We often focus on the actions of man in the process of determining whether real repentance has taken place.
An abusive leader, whether in the home or workplace, has been confronted and recognizes that he must change his actions in keeping with repentance as Jesus said:
But when he saw many of the Pharisees and Sadducees coming to his baptism, he said to them, “You brood of vipers! Who warned you to flee from the wrath to come? Bear fruit in keeping with repentance.Matthew 3:7-8 (ESV)
To “bear fruit” would indicate a couple things.
- To “bear” in Greek carries the meaning to “perform” or “to make or do.” It is taking action.
- “Fruit” in Greek means “work, act or deed.”
Considering those words, there seems to be visible actions that are necessary for repentance.
However, repentance is much more than this and our understanding of it will make a significant difference in how we look at our own repentance and that of those who have been called to repentace after crushing others under their authority or power.
I Am Feeble and Crushed
To consider a model of repentence in Scripture we need look no further than David. The king of Israel was a model of wicked behavior – including rape and murder – and he was a model of repentance. David raped, murdered, and failed to bring accountability for others where he had the power to do so.
Yet, it is in his many words that are found in Scripture that we get a picture of a man broken by his sin and repentant.
For my iniquities have gone over my head;Psalm 38:4-8 (ESV)
like a heavy burden, they are too heavy for me.
5 My wounds stink and fester
because of my foolishness,
6 I am utterly bowed down and prostrate;
all the day I go about mourning.
7 For my sides are filled with burning,
and there is no soundness in my flesh.
8 I am feeble and crushed;
I groan because of the tumult of my heart.
David recognizes his sins. They have “gone over my head,” he says. He is drowning in his sins. He is “foolish.” And he even feels it in his physical body. His “flesh” is “burning.”
This is a man who knows his sin and I would suggest these words give voice to a true repentance.
In verse 8 he says, “I am feeble and crushed; I groan because of the tumult of my heart.”
His sense of shame goes to his very “heart.” And it is in the use of this term that we begin to see true repentance.
Recently, I was speaking with an advocate who shared with me some incredible wisdom. She was explaining the distinction between the supposed repentance of an abuser, whose wife she was seeking to help, and her own husband who was once abusive. However, her husband had truly repented and has born the fruit of this repentance for years.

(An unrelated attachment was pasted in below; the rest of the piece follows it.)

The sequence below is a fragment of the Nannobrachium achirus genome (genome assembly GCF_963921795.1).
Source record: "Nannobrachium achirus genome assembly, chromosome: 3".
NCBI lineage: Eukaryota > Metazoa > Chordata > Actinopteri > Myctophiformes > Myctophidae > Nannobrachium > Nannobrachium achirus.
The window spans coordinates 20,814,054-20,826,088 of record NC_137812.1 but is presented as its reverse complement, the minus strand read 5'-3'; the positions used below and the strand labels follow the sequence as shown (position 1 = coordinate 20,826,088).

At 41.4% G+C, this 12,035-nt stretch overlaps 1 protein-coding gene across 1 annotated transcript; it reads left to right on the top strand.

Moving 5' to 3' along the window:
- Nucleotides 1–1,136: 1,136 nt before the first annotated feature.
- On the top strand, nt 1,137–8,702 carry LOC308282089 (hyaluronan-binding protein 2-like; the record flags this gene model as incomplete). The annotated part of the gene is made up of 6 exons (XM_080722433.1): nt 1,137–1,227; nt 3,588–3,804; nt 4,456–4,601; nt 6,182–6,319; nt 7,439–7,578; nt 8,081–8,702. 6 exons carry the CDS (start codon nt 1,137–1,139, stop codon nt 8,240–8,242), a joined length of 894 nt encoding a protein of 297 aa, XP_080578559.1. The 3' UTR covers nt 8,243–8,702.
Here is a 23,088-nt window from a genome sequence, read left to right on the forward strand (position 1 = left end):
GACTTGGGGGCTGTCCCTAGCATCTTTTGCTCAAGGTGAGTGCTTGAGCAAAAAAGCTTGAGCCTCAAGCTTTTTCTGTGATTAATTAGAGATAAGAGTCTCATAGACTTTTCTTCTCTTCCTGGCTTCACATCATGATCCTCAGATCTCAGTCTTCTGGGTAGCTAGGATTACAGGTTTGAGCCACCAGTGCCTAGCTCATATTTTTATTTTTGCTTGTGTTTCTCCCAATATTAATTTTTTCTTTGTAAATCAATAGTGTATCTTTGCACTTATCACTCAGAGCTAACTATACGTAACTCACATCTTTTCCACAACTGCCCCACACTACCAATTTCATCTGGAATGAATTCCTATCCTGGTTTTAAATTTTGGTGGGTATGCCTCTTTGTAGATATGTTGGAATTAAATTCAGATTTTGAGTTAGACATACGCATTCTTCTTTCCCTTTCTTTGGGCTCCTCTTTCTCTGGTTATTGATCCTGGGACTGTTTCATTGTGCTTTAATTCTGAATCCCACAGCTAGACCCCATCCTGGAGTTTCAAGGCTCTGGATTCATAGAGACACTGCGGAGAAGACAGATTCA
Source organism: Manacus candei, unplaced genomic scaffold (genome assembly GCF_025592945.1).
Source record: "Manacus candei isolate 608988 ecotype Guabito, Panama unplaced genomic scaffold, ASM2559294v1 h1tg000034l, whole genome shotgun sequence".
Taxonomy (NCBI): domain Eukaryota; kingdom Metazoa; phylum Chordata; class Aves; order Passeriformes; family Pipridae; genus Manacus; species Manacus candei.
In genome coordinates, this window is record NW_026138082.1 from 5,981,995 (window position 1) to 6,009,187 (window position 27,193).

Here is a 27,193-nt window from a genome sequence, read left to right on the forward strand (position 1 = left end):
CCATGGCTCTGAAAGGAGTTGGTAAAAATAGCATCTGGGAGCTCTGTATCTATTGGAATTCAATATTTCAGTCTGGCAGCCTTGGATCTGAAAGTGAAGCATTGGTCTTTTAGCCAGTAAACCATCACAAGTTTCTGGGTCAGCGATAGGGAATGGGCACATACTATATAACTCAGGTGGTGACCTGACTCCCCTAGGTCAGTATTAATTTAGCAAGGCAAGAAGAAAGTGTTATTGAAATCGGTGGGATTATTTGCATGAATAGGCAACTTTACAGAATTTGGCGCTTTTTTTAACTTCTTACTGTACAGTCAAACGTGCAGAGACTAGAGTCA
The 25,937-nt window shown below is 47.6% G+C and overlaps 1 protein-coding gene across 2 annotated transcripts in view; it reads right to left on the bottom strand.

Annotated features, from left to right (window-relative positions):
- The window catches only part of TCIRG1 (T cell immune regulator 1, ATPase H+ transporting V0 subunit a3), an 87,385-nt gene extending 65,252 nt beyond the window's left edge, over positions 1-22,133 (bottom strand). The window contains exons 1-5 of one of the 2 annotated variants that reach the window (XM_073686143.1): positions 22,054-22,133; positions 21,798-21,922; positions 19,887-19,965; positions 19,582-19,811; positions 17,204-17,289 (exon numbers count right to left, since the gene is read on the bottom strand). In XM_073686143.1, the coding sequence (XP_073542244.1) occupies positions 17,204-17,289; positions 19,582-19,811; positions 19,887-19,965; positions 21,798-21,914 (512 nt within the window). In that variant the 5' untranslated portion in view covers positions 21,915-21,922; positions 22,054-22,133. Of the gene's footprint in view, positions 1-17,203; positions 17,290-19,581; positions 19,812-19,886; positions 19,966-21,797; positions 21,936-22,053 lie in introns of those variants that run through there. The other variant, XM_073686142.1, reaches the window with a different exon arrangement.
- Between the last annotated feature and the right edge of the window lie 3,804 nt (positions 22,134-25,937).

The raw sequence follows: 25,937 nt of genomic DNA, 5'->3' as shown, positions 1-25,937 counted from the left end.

She explained that the victim’s husband had been counseled by a church leader and was much less difficult to live with at home in that his anger was not as apparent. She noted that it gave the appearance of repentance.
However, she said he had yet to confess to his wife the wickedness of his heart and his desire to change. The advocate noted that her husband, on the other hand when coming face to face with his sin, confessed to her the evil that was in his heart and the actions flowed from that just as Scripture describes.
“What comes out of a person is what defiles him. 21 For from within, out of the heart of man, come evil thoughts, sexual immorality, theft, murder, adultery, 22 coveting, wickedness, deceit, sensuality, envy, slander, pride, foolishness. 23 All these evil things come from within, and they defile a person.”Mark 7:20-23 (ESV)
The Heart of the Matter
It may help to talk about this term, “heart.”
In the west – that is Europe and America – there has been a particularly unhelpful dichotomizing of mind and emotion. “Heart” has referred almost exclusively to our emotions and mind to our cognitive abilities.
However, the biblical use of those terms is not nearly so clean and orderly, nor is neurological science’s findings.
לֵב (lêḇ), which is the usual word translated “heart” in Hebrew, is “used very widely for the feelings, the will and even the intellect; likewise for the centre of anything.” It really is more accurately describing the whole inner man, the center of our being, and definately not just our emotions.1
The term καρδία (kardia – heart), which is found in the Mark 7 passage above, refers to “the thoughts or feelings; also the middle.” Again, note the broadness of the term in referring both to what we understand as cognitive ability and emotions.
So, when Scripture tells you the “heart is deceitful above all things, and desperately sick; who can understand it?” it is telling you the whole inner man is deceitful and sick. It may help to remember that the whole man is fallen in sin. Our thinking and emotions, which generally go together, are both broken.
It is why an abuser can think he is always right and feel he is the most important person in the room, even when it makes no sense to anyone else. Everything about his inner man is contrary to reality. Yet, he is quite sure.
So, Mark 7 quoted above makes it evident that from the very center of an abuser’s being, wickedness, deceit, pride, murder and all kinds of evil comes. It is so evil in its intent and expression that their inner being sets them apart from normal people. Mind you, even normal people need the Savior because their wickedness is just as damning. It just is not as destructive to the people they engage.
My advocate friend helps us distinguish between the false repentance of so many abusers and real repentance. Remember that the “cure” rate of abusers is likely around 5% or less. That is a dismal amount of repentance.
But when there is true repentance, a change of heart – the whole inner man including their thinking and feeling and will – is so radical that you know you are safe with them.
1 The “Theological Dictionary of the New Testament” by Kittel notes that it can be translated in English to denote emotion, thinking, or will.